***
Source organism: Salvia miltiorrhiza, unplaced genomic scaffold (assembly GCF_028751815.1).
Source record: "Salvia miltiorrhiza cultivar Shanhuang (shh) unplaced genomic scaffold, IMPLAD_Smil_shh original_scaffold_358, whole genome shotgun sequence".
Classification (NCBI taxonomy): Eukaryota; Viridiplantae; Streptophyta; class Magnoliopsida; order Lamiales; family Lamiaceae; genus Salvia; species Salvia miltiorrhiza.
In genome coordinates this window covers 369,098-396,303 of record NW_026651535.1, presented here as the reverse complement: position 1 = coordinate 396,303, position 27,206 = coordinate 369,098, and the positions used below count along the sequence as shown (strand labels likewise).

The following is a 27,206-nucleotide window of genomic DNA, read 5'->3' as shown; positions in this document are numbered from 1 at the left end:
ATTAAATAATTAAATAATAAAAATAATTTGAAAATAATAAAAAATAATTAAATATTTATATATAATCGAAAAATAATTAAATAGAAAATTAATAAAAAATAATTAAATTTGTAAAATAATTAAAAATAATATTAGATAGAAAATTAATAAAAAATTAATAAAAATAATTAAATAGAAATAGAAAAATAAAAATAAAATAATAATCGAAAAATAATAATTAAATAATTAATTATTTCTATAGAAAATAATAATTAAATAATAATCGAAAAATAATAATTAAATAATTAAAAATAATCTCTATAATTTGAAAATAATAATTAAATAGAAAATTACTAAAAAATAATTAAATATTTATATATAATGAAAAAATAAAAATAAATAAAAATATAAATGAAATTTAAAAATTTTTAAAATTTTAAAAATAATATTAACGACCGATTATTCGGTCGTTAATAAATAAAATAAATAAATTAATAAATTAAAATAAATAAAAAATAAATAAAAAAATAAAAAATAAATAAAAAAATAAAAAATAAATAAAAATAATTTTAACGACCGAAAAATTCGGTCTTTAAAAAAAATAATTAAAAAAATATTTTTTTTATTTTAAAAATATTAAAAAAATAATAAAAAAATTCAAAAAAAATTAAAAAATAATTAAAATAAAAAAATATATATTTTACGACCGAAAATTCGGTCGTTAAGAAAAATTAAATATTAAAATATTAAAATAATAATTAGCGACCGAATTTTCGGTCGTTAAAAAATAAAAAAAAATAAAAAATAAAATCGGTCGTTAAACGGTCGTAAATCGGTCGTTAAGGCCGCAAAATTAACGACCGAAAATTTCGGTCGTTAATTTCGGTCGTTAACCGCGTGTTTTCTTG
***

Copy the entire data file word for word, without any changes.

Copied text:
Source organism: Salvia miltiorrhiza, unplaced genomic scaffold (assembly GCF_028751815.1).
Source record: "Salvia miltiorrhiza cultivar Shanhuang (shh) unplaced genomic scaffold, IMPLAD_Smil_shh original_scaffold_358, whole genome shotgun sequence".
Classification (NCBI taxonomy): Eukaryota; Viridiplantae; Streptophyta; class Magnoliopsida; order Lamiales; family Lamiaceae; genus Salvia; species Salvia miltiorrhiza.
In genome coordinates this window covers 369,098-396,303 of record NW_026651535.1, presented here as the reverse complement: position 1 = coordinate 396,303, position 27,206 = coordinate 369,098, and the positions used below count along the sequence as shown (strand labels likewise).

The following is a 27,206-nucleotide window of genomic DNA, read 5'->3' as shown; positions in this document are numbered from 1 at the left end:
ATTAAATAATTAAATAATAAAAATAATTTGAAAATAATAAAAAATAATTAAATATTTATATATAATCGAAAAATAATTAAATAGAAAATTAATAAAAAATAATTAAATTTGTAAAATAATTAAAAATAATATTAGATAGAAAATTAATAAAAAATTAATAAAAATAATTAAATAGAAATAGAAAAATAAAAATAAAATAATAATCGAAAAATAATAATTAAATAATTAATTATTTCTATAGAAAATAATAATTAAATAATAATCGAAAAATAATAATTAAATAATTAAAAATAATCTCTATAATTTGAAAATAATAATTAAATAGAAAATTACTAAAAAATAATTAAATATTTATATATAATGAAAAAATAAAAATAAATAAAAATATAAATGAAATTTAAAAATTTTTAAAATTTTAAAAATAATATTAACGACCGATTATTCGGTCGTTAATAAATAAAATAAATAAATTAATAAATTAAAATAAATAAAAAATAAATAAAAAAATAAAAAATAAATAAAAAAATAAAAAATAAATAAAAATAATTTTAACGACCGAAAAATTCGGTCTTTAAAAAAAATAATTAAAAAAATATTTTTTTTATTTTAAAAATATTAAAAAAATAATAAAAAAATTCAAAAAAAATTAAAAAATAATTAAAATAAAAAAATATATATTTTACGACCGAAAATTCGGTCGTTAAGAAAAATTAAATATTAAAATATTAAAATAATAATTAGCGACCGAATTTTCGGTCGTTAAAAAATAAAAAAAAATAAAAAATAAAATCGGTCGTTAAACGGTCGTAAATCGGTCGTTAAGGCCGCAAAATTAACGACCGAAAATTTCGGTCGTTAATTTCGGTCGTTAACCGCGTGTTTTCTTG